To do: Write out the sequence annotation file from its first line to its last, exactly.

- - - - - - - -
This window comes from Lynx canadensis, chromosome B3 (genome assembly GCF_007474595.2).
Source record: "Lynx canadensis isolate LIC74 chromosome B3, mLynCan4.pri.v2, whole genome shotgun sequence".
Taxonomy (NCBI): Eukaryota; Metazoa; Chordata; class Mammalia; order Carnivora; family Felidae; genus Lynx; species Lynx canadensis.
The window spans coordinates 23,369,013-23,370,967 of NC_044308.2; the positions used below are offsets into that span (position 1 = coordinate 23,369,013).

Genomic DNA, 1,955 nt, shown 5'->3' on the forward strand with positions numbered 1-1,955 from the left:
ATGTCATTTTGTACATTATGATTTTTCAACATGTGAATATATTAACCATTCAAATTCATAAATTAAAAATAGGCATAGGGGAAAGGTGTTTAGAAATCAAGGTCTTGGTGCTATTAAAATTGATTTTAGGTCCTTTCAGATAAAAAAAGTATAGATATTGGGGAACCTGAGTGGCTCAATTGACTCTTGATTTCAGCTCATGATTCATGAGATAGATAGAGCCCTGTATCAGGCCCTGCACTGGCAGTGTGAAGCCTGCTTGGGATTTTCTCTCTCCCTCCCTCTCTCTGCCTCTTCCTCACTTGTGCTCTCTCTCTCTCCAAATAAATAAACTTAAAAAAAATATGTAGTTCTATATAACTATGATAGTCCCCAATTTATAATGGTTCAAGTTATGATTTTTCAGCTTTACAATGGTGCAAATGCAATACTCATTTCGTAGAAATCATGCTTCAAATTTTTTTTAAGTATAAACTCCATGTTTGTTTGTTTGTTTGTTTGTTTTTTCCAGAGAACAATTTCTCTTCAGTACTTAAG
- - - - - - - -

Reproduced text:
This window comes from Lynx canadensis, chromosome B3 (genome assembly GCF_007474595.2).
Source record: "Lynx canadensis isolate LIC74 chromosome B3, mLynCan4.pri.v2, whole genome shotgun sequence".
Taxonomy (NCBI): Eukaryota; Metazoa; Chordata; class Mammalia; order Carnivora; family Felidae; genus Lynx; species Lynx canadensis.
The window spans coordinates 23,369,013-23,370,967 of NC_044308.2; the positions used below are offsets into that span (position 1 = coordinate 23,369,013).

Genomic DNA, 1,955 nt, shown 5'->3' on the forward strand with positions numbered 1-1,955 from the left:
ATGTCATTTTGTACATTATGATTTTTCAACATGTGAATATATTAACCATTCAAATTCATAAATTAAAAATAGGCATAGGGGAAAGGTGTTTAGAAATCAAGGTCTTGGTGCTATTAAAATTGATTTTAGGTCCTTTCAGATAAAAAAAGTATAGATATTGGGGAACCTGAGTGGCTCAATTGACTCTTGATTTCAGCTCATGATTCATGAGATAGATAGAGCCCTGTATCAGGCCCTGCACTGGCAGTGTGAAGCCTGCTTGGGATTTTCTCTCTCCCTCCCTCTCTCTGCCTCTTCCTCACTTGTGCTCTCTCTCTCTCCAAATAAATAAACTTAAAAAAAATATGTAGTTCTATATAACTATGATAGTCCCCAATTTATAATGGTTCAAGTTATGATTTTTCAGCTTTACAATGGTGCAAATGCAATACTCATTTCGTAGAAATCATGCTTCAAATTTTTTTTAAGTATAAACTCCATGTTTGTTTGTTTGTTTGTTTGTTTTTTCCAGAGAACAATTTCTCTTCAGTACTTAAG